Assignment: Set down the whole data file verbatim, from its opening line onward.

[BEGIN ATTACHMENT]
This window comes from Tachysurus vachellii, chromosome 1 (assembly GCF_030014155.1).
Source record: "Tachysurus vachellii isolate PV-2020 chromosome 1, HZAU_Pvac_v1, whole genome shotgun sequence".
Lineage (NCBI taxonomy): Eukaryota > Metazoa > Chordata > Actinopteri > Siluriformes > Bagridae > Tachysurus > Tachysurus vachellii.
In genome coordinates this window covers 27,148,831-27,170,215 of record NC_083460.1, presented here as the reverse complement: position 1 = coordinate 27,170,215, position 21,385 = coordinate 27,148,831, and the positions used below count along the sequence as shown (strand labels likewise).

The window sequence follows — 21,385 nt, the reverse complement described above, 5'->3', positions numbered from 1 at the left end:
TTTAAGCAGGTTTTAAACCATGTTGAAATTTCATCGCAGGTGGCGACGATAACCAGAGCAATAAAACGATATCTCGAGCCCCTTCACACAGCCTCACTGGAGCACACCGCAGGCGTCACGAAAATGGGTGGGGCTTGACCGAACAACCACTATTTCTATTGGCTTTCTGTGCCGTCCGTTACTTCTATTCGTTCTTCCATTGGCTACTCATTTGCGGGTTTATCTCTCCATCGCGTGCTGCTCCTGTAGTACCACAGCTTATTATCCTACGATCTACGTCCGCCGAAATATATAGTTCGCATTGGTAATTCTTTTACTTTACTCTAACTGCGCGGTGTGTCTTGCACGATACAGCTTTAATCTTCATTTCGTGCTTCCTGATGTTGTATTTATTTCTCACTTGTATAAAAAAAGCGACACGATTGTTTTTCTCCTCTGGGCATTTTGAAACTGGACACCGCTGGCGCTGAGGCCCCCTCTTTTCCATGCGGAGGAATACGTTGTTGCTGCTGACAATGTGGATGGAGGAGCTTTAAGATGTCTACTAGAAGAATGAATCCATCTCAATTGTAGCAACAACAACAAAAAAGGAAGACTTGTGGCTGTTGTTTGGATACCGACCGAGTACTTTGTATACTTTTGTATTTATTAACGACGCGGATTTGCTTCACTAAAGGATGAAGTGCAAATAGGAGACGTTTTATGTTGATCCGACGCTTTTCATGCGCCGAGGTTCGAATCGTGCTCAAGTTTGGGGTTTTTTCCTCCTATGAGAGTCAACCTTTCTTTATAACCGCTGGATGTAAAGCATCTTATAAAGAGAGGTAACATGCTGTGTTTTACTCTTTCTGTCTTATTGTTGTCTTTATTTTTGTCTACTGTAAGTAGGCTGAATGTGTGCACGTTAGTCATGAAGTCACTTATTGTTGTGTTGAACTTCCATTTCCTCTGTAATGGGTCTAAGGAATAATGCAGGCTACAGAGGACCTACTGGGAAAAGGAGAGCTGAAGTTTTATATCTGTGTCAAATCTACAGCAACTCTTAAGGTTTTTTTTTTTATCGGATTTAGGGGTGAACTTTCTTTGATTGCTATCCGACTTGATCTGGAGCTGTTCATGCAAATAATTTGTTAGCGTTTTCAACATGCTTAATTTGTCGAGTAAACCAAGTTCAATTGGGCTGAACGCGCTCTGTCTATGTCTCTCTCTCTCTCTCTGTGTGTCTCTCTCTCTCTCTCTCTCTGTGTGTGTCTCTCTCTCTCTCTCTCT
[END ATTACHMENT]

This window comes from Tachysurus vachellii, chromosome 1 (assembly GCF_030014155.1).
Source record: "Tachysurus vachellii isolate PV-2020 chromosome 1, HZAU_Pvac_v1, whole genome shotgun sequence".
Lineage (NCBI taxonomy): Eukaryota > Metazoa > Chordata > Actinopteri > Siluriformes > Bagridae > Tachysurus > Tachysurus vachellii.
In genome coordinates this window covers 27,148,831-27,170,215 of record NC_083460.1, presented here as the reverse complement: position 1 = coordinate 27,170,215, position 21,385 = coordinate 27,148,831, and the positions used below count along the sequence as shown (strand labels likewise).

The window sequence follows — 21,385 nt, the reverse complement described above, 5'->3', positions numbered from 1 at the left end:
TTTAAGCAGGTTTTAAACCATGTTGAAATTTCATCGCAGGTGGCGACGATAACCAGAGCAATAAAACGATATCTCGAGCCCCTTCACACAGCCTCACTGGAGCACACCGCAGGCGTCACGAAAATGGGTGGGGCTTGACCGAACAACCACTATTTCTATTGGCTTTCTGTGCCGTCCGTTACTTCTATTCGTTCTTCCATTGGCTACTCATTTGCGGGTTTATCTCTCCATCGCGTGCTGCTCCTGTAGTACCACAGCTTATTATCCTACGATCTACGTCCGCCGAAATATATAGTTCGCATTGGTAATTCTTTTACTTTACTCTAACTGCGCGGTGTGTCTTGCACGATACAGCTTTAATCTTCATTTCGTGCTTCCTGATGTTGTATTTATTTCTCACTTGTATAAAAAAAGCGACACGATTGTTTTTCTCCTCTGGGCATTTTGAAACTGGACACCGCTGGCGCTGAGGCCCCCTCTTTTCCATGCGGAGGAATACGTTGTTGCTGCTGACAATGTGGATGGAGGAGCTTTAAGATGTCTACTAGAAGAATGAATCCATCTCAATTGTAGCAACAACAACAAAAAAGGAAGACTTGTGGCTGTTGTTTGGATACCGACCGAGTACTTTGTATACTTTTGTATTTATTAACGACGCGGATTTGCTTCACTAAAGGATGAAGTGCAAATAGGAGACGTTTTATGTTGATCCGACGCTTTTCATGCGCCGAGGTTCGAATCGTGCTCAAGTTTGGGGTTTTTTCCTCCTATGAGAGTCAACCTTTCTTTATAACCGCTGGATGTAAAGCATCTTATAAAGAGAGGTAACATGCTGTGTTTTACTCTTTCTGTCTTATTGTTGTCTTTATTTTTGTCTACTGTAAGTAGGCTGAATGTGTGCACGTTAGTCATGAAGTCACTTATTGTTGTGTTGAACTTCCATTTCCTCTGTAATGGGTCTAAGGAATAATGCAGGCTACAGAGGACCTACTGGGAAAAGGAGAGCTGAAGTTTTATATCTGTGTCAAATCTACAGCAACTCTTAAGGTTTTTTTTTTTATCGGATTTAGGGGTGAACTTTCTTTGATTGCTATCCGACTTGATCTGGAGCTGTTCATGCAAATAATTTGTTAGCGTTTTCAACATGCTTAATTTGTCGAGTAAACCAAGTTCAATTGGGCTGAACGCGCTCTGTCTATGTCTCTCTCTCTCTCTCTGTGTGTCTCTCTCTCTCTCTCTCTCTGTGTGTGTCTCTCTCTCTCTCTCTCT